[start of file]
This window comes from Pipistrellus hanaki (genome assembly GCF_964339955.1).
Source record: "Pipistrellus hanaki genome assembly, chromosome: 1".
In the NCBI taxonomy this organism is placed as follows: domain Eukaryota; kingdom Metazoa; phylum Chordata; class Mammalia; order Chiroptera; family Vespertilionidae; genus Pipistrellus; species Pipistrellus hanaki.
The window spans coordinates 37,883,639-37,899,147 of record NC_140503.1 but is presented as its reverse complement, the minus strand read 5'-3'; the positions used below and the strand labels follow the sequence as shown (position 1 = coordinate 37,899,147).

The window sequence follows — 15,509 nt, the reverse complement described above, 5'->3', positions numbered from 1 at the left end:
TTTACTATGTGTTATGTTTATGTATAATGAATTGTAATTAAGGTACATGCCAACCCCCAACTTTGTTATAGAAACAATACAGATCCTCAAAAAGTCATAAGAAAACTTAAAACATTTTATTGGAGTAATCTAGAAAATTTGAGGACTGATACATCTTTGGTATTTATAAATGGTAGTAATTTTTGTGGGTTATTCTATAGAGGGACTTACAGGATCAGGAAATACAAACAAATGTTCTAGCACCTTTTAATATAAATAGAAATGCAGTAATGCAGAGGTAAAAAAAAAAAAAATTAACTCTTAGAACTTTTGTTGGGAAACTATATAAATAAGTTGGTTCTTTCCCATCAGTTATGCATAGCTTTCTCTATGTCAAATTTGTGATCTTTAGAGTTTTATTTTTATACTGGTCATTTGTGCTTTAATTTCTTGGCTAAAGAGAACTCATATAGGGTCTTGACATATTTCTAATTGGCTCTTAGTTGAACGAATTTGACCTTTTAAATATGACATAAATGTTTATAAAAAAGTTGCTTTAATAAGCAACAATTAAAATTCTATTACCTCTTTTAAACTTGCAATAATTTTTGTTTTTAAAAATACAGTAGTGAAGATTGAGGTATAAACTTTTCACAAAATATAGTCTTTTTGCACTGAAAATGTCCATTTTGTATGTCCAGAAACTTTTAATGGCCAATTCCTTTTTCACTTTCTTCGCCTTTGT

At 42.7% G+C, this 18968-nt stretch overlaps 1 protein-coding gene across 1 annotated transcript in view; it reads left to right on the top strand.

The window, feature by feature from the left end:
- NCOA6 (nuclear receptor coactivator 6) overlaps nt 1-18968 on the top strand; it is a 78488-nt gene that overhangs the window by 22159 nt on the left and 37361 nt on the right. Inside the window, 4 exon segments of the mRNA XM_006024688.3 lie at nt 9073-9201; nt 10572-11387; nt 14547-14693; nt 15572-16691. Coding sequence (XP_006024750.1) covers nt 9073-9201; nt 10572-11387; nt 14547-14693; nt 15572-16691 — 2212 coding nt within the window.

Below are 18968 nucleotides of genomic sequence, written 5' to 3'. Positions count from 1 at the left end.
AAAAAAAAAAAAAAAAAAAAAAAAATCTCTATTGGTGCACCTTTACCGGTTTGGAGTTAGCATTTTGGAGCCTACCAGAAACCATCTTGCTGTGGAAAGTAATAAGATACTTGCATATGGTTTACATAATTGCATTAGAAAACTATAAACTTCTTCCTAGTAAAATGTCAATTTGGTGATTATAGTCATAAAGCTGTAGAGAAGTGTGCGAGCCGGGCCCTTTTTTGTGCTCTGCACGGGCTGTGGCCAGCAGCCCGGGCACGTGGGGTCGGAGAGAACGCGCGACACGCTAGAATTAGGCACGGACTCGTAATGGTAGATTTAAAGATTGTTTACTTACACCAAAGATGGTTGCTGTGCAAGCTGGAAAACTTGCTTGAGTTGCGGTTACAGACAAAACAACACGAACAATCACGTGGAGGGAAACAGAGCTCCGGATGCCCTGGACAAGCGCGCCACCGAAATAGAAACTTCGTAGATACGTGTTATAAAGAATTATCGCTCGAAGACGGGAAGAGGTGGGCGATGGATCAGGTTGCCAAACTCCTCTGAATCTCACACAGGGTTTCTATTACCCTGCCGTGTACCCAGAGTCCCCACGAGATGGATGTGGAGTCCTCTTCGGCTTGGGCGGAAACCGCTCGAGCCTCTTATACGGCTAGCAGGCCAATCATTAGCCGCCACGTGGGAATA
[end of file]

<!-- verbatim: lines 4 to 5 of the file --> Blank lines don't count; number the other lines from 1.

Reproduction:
The window spans coordinates 37,883,639-37,899,147 of record NC_140503.1 but is presented as its reverse complement, the minus strand read 5'-3'; the positions used below and the strand labels follow the sequence as shown (position 1 = coordinate 37,899,147).

The window sequence follows — 15,509 nt, the reverse complement described above, 5'->3', positions numbered from 1 at the left end: